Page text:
When Niko Yaroslaski was just 16, he moved to New York City for the summer to dance ballet. Raised in Morro Bay, he went from a small-town upbringing to "living alone for six weeks," he said in an interview. "It was really wild."
Now 20 and no longer a stranger to the city life, Yaroslaski recently moved to Portland, Oregon, to pursue professional ballet with Oregon Ballet Theatre, an achievement that most dancing hopefuls find elusive.
Despite how competitive it can be to make it, Yaroslaski had his pick.
"I had the choice to stay back at Ballet West, and then Ballet Austin I was thinking about going to, and there were other places I was thinking about auditioning to," he said.
- Photo Courtesy Of Karen Croley
- RAISED BY THE ROCK Niko Yaroslaski strikes a ballet pose in front of his hometown landmark in Morro Bay.
It was at Ballet West, a Salt Lake City company he trained with on full scholarship for the last three years, where Yaroslaski fell in love with the prospect of dancing professionally in Portland.
"Oregon Ballet Theatre came to the National Choreographic Workshop that Ballet West holds," he said. "Just watching them work onstage and seeing how their dancers perform, I knew I would love to work for them."
While he is just getting settled into life as a professional dancer, Yaroslaski's avidity for the art form started young.
"I started dance when I was about 4," he remembered. "My parents had this VCR recording of River Dance, and I would dance along to it when it was on the TV, so my mom put me into dance."
When he was 13, Yaroslaski started dancing with the Ballet Theatre in San Luis Obispo, and ballet quickly became his focus and passion.
"After that, I moved to Academy of Dance when I was 15 or 16, and that's when I started training more seriously," he said. "I realized I wanted to do it as a job when I was 16, when I went to New York for the first time. That was my first look at what it would be like as a professional, and realized it was something I did want to pursue."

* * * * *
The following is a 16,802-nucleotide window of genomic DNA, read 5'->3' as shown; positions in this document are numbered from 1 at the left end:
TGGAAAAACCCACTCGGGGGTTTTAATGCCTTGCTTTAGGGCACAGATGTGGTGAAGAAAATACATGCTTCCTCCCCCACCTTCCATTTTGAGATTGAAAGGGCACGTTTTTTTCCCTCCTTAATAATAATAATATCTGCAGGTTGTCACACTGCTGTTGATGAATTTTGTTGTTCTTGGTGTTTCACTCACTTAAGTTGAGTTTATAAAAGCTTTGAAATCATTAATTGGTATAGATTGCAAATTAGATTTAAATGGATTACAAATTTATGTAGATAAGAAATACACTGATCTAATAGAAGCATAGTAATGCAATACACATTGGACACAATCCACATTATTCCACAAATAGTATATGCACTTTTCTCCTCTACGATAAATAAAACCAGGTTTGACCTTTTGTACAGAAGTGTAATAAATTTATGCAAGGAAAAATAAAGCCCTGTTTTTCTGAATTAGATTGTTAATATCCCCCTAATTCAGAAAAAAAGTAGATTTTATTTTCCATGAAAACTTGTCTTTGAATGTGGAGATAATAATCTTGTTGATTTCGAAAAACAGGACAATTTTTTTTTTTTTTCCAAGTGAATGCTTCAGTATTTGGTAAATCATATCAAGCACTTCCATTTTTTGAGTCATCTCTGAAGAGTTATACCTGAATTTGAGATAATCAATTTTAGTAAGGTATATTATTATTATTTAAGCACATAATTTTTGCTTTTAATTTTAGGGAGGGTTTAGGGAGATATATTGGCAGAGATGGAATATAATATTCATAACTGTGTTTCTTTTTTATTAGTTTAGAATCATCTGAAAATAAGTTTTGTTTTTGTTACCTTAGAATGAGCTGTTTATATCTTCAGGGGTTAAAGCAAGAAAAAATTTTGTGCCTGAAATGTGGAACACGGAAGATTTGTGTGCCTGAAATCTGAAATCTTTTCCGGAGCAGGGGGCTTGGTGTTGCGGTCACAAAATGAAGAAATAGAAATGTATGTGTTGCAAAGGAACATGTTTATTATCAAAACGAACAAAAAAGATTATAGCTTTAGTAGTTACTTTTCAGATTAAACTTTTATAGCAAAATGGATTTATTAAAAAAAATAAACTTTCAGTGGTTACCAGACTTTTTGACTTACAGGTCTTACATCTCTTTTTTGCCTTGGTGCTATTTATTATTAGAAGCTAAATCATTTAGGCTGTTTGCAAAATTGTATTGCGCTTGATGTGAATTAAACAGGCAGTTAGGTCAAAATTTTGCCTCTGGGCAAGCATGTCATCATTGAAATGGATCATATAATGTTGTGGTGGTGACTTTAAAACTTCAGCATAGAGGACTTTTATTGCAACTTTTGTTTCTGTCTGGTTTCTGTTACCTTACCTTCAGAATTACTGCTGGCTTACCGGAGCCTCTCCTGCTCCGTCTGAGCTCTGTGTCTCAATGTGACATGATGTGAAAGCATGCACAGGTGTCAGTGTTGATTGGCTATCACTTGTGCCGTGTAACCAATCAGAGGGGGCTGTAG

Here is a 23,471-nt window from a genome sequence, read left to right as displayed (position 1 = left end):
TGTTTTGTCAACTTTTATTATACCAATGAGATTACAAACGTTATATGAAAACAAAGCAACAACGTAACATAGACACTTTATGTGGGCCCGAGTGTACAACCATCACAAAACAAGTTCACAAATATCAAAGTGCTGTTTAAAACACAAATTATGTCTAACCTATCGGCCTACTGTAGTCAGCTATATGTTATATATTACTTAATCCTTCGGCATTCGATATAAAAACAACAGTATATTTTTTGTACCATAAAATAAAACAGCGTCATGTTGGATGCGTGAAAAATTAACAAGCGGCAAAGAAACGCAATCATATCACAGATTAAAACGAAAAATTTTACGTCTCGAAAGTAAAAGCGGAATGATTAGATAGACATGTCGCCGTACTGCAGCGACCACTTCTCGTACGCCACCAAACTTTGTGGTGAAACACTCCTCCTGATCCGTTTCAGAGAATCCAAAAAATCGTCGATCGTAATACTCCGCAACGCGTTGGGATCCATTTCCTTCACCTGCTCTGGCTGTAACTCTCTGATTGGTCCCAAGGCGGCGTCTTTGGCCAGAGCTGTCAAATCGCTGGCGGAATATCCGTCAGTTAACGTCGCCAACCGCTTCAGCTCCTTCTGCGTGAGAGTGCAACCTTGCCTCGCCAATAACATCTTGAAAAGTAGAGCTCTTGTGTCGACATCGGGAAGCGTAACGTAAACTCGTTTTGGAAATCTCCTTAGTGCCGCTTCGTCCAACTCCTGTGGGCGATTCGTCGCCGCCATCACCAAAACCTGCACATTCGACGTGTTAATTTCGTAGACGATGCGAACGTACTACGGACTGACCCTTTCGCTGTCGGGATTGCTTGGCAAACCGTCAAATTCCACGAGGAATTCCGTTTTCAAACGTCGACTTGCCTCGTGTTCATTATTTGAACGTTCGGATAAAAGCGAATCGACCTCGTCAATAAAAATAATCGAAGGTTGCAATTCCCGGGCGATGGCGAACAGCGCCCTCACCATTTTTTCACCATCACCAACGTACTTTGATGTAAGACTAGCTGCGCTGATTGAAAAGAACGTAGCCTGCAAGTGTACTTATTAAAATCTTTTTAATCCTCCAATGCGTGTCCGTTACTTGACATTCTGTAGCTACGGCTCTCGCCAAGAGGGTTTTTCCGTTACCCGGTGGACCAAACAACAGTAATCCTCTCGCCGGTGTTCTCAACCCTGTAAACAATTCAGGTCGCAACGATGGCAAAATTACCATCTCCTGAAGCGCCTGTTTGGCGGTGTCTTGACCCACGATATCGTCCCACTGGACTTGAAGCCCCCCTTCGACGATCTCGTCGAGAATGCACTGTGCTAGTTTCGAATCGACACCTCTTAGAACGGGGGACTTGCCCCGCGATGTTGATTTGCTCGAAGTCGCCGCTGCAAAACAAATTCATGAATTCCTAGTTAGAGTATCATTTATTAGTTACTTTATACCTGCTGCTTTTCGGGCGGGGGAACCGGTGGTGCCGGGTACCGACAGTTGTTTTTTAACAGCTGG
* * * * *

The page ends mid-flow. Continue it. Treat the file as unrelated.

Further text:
After experiencing dance studios on the Central Coast and in New York City, Seattle, Phoenix, Salt Lake City, and Kansas City, Yaroslaski emphasized how different ballet can look depending on where someone's dancing or who they're dancing for.
"On the Central Coast it's a lot more homey, and feels like everyone's a family," he said. "Everyone is trying to help you to get better, but also not everyone is looking to do it as a profession or as seriously. When I moved [to New York] it honestly became more brutal and cold, so it was more challenging and less family oriented."
The trade-off, Yaroslaski said, is that big-city companies are "all about getting you to that next step" in the industry.
Ballet also can vary in how much it sticks to tradition, Yaroslaski said.
"In certain companies more than others, for a male they are supposed to be more stiff, a lot more manly and muscular," he said. "They're supposed to lift the girls and show the girls. That's good, but I feel like it should be changed so a man can express himself more with a feminine quality if he wanted to."
Many ballets that Yaroslaski performs were choreographed decades, even centuries, ago.
"Everything is very old-school in terms of gender roles. A male does this, a female does this," he said. "It's beautiful, and the story lines are stunning."
But Yaroslaski also sees the need for "some new works so that we aren't just showing what's not so relevant anymore."
Despite ballet's traditional tendencies, Yaroslaski has no problem pushing back on gender norms in the industry.
"I've actually danced on pointe a little bit myself," he said of the dance shoe conventionally reserved for female ballerinas.
It's this freedom to express himself onstage that he thrives on.
"All the emotions you can put out onstage, and the characters you can play, are just amazing," he said. Δ
Contributing writer Malea Martin is busting down gender norms. Send arts story tips to Assistant Editor Peter Johnson at email@example.com.